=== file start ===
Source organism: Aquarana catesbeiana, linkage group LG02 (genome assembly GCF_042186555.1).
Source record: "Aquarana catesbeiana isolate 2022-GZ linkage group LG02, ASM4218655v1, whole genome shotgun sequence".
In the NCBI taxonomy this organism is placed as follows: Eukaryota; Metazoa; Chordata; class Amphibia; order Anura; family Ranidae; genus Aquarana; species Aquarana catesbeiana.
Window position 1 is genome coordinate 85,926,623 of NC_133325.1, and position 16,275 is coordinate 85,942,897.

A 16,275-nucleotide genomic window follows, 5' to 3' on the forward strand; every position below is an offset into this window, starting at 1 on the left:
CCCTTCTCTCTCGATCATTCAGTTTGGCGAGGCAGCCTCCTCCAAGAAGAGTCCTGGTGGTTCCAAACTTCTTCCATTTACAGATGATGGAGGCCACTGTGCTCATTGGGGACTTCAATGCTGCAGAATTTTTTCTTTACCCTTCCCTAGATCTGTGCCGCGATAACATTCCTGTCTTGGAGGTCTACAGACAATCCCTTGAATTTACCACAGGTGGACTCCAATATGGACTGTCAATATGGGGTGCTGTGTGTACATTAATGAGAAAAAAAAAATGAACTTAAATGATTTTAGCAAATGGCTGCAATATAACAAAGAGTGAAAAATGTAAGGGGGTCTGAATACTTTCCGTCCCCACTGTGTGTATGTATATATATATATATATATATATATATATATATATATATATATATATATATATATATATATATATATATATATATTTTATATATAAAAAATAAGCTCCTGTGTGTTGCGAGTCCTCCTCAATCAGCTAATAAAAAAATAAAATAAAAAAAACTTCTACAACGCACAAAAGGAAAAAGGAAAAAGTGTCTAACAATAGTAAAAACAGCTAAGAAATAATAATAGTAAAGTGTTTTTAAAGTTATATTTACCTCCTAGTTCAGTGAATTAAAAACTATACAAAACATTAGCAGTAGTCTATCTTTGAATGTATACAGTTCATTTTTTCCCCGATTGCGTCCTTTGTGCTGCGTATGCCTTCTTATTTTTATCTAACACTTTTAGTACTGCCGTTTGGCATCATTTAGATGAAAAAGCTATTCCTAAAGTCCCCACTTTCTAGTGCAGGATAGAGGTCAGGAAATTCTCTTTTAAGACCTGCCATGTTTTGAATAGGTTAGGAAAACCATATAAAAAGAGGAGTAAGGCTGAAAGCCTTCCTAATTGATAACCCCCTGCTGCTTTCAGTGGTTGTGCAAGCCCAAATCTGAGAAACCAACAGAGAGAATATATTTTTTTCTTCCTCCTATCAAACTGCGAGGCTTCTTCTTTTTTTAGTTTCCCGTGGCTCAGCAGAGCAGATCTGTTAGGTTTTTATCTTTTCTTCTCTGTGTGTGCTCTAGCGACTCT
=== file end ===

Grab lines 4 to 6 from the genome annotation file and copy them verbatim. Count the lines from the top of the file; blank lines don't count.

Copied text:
Window position 1 is genome coordinate 85,926,623 of NC_133325.1, and position 16,275 is coordinate 85,942,897.

A 16,275-nucleotide genomic window follows, 5' to 3' on the forward strand; every position below is an offset into this window, starting at 1 on the left:
CCCTTCTCTCTCGATCATTCAGTTTGGCGAGGCAGCCTCCTCCAAGAAGAGTCCTGGTGGTTCCAAACTTCTTCCATTTACAGATGATGGAGGCCACTGTGCTCATTGGGGACTTCAATGCTGCAGAATTTTTTCTTTACCCTTCCCTAGATCTGTGCCGCGATAACATTCCTGTCTTGGAGGTCTACAGACAATCCCTTGAATTTACCACAGGTGGACTCCAATATGGACTGTCAATATGGGGTGCTGTGTGTACATTAATGAGAAAAAAAAAATGAACTTAAATGATTTTAGCAAATGGCTGCAATATAACAAAGAGTGAAAAATGTAAGGGGGTCTGAATACTTTCCGTCCCCACTGTGTGTATGTATATATATATATATATATATATATATATATATATATATATATATATATATATATATATATATATATATATATATTTTATATATAAAAAATAAGCTCCTGTGTGTTGCGAGTCCTCCTCAATCAGCTAATAAAAAAATAAAATAAAAAAAACTTCTACAACGCACAAAAGGAAAAAGGAAAAAGTGTCTAACAATAGTAAAAACAGCTAAGAAATAATAATAGTAAAGTGTTTTTAAAGTTATATTTACCTCCTAGTTCAGTGAATTAAAAACTATACAAAACATTAGCAGTAGTCTATCTTTGAATGTATACAGTTCATTTTTTCCCCGATTGCGTCCTTTGTGCTGCGTATGCCTTCTTATTTTTATCTAACACTTTTAGTACTGCCGTTTGGCATCATTTAGATGAAAAAGCTATTCCTAAAGTCCCCACTTTCTAGTGCAGGATAGAGGTCAGGAAATTCTCTTTTAAGACCTGCCATGTTTTGAATAGGTTAGGAAAACCATATAAAAAGAGGAGTAAGGCTGAAAGCCTTCCTAATTGATAACCCCCTGCTGCTTTCAGTGGTTGTGCAAGCCCAAATCTGAGAAACCAACAGAGAGAATATATTTTTTTCTTCCTCCTATCAAACTGCGAGGCTTCTTCTTTTTTTAGTTTCCCGTGGCTCAGCAGAGCAGATCTGTTAGGTTTTTATCTTTTCTTCTCTGTGTGTGCTCTAGCGACTCT